“A hundred and twenty-six for admission! Ninety-eight against!” sang out the voice of the secretary, who could not pronounce the letter r. Then there was a laugh; a button and two nuts were found in the box. The nobleman was allowed the right to vote, and the new party had conquered.
But the old party did not consider themselves conquered. Levin heard that they were asking Snetkov to stand, and he saw that a crowd of noblemen was surrounding the marshal, who was saying something. Levin went nearer. In reply Snetkov spoke of the trust the noblemen of the province had placed in him, the affection they had shown him, which he did not deserve, as his only merit had been his attachment to the nobility, to whom he had devoted twelve years of service. Several times he repeated the words: “I have served to the best of my powers with truth and good faith, I value your goodness and thank you,” and suddenly he stopped short from the tears that choked him, and went out of the room. Whether these tears came from a sense of the injustice being done him, from his love for the nobility, or from the strain of the position he was placed in, feeling himself surrounded by enemies, his emotion infected the assembly, the majority were touched, and Levin felt a tenderness for Snetkov.
In the doorway the marshal of the province jostled against Levin.
“Beg pardon, excuse me, please,” he said as to a stranger, but recognizing Levin, he smiled timidly. It seemed to Levin that he would have liked to say something, but could not speak for emotion. His face and his whole figure in his uniform with the crosses, and white trousers striped with braid, as he moved hurriedly along, reminded Levin of some hunted beast who sees that he is in evil case. This expression in the marshal’s face was particularly touching to Levin, because, only the day before, he had been at his house about his trustee business and had seen him in all his grandeur, a kind-hearted, fatherly man. The big house with the old family furniture; the rather dirty, far from stylish, but respectful footmen, unmistakably old house serfs who had stuck to their master; the stout, good-natured wife in a cap with lace and a Turkish shawl, petting her pretty grandchild, her daughter’s daughter; the young son, a sixth form high school boy, coming home from school, and greeting his father, kissing his big hand; the genuine, cordial words and gestures of the old man—all this had the day before roused an instinctive feeling of respect and sympathy in Levin. This old man was a touching and pathetic figure to Levin now, and he longed to say something pleasant to him.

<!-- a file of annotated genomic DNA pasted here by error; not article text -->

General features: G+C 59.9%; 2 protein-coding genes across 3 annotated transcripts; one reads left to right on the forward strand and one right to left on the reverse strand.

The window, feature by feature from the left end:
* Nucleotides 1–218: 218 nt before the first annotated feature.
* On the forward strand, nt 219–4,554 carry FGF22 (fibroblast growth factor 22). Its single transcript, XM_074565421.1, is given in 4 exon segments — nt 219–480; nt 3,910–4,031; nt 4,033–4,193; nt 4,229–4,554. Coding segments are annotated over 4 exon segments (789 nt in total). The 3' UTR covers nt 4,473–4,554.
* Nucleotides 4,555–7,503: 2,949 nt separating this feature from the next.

“So you’re sure to be our marshal again,” he said.
“It’s not likely,” said the marshal, looking round with a scared expression. “I’m worn out, I’m old. If there are men younger and more deserving than I, let them serve.”
And the marshal disappeared through a side door.